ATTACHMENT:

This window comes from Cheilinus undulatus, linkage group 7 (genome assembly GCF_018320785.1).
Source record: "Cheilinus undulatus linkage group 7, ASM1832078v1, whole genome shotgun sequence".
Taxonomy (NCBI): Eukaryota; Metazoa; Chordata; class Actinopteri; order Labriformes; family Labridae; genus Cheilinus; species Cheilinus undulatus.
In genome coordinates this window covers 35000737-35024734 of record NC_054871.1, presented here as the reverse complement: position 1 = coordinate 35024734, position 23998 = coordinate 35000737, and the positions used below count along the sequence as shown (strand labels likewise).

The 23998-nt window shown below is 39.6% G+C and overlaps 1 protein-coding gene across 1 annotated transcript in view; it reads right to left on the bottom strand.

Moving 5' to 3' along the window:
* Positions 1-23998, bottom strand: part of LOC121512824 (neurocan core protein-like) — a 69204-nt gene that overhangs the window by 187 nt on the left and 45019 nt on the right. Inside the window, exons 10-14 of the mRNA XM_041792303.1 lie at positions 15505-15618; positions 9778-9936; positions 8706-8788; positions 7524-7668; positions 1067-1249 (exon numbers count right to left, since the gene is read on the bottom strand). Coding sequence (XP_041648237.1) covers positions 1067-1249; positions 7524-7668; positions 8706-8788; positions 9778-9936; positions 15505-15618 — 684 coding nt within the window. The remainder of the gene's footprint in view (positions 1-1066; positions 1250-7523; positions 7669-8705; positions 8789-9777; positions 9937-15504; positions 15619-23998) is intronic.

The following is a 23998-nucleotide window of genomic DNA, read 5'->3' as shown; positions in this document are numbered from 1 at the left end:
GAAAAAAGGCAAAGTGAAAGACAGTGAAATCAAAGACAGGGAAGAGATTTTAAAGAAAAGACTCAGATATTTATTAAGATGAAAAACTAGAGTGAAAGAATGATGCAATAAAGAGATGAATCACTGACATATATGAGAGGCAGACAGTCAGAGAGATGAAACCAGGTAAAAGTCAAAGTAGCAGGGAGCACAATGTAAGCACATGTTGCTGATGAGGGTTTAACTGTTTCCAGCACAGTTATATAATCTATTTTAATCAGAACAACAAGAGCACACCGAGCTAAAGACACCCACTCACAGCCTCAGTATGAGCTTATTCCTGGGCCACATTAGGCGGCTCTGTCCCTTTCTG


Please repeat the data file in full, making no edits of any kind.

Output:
This window comes from Cheilinus undulatus, linkage group 7 (genome assembly GCF_018320785.1).
Source record: "Cheilinus undulatus linkage group 7, ASM1832078v1, whole genome shotgun sequence".
Taxonomy (NCBI): Eukaryota; Metazoa; Chordata; class Actinopteri; order Labriformes; family Labridae; genus Cheilinus; species Cheilinus undulatus.
In genome coordinates this window covers 35000737-35024734 of record NC_054871.1, presented here as the reverse complement: position 1 = coordinate 35024734, position 23998 = coordinate 35000737, and the positions used below count along the sequence as shown (strand labels likewise).

The 23998-nt window shown below is 39.6% G+C and overlaps 1 protein-coding gene across 1 annotated transcript in view; it reads right to left on the bottom strand.

Moving 5' to 3' along the window:
* Positions 1-23998, bottom strand: part of LOC121512824 (neurocan core protein-like) — a 69204-nt gene that overhangs the window by 187 nt on the left and 45019 nt on the right. Inside the window, exons 10-14 of the mRNA XM_041792303.1 lie at positions 15505-15618; positions 9778-9936; positions 8706-8788; positions 7524-7668; positions 1067-1249 (exon numbers count right to left, since the gene is read on the bottom strand). Coding sequence (XP_041648237.1) covers positions 1067-1249; positions 7524-7668; positions 8706-8788; positions 9778-9936; positions 15505-15618 — 684 coding nt within the window. The remainder of the gene's footprint in view (positions 1-1066; positions 1250-7523; positions 7669-8705; positions 8789-9777; positions 9937-15504; positions 15619-23998) is intronic.

The following is a 23998-nucleotide window of genomic DNA, read 5'->3' as shown; positions in this document are numbered from 1 at the left end:
GAAAAAAGGCAAAGTGAAAGACAGTGAAATCAAAGACAGGGAAGAGATTTTAAAGAAAAGACTCAGATATTTATTAAGATGAAAAACTAGAGTGAAAGAATGATGCAATAAAGAGATGAATCACTGACATATATGAGAGGCAGACAGTCAGAGAGATGAAACCAGGTAAAAGTCAAAGTAGCAGGGAGCACAATGTAAGCACATGTTGCTGATGAGGGTTTAACTGTTTCCAGCACAGTTATATAATCTATTTTAATCAGAACAACAAGAGCACACCGAGCTAAAGACACCCACTCACAGCCTCAGTATGAGCTTATTCCTGGGCCACATTAGGCGGCTCTGTCCCTTTCTG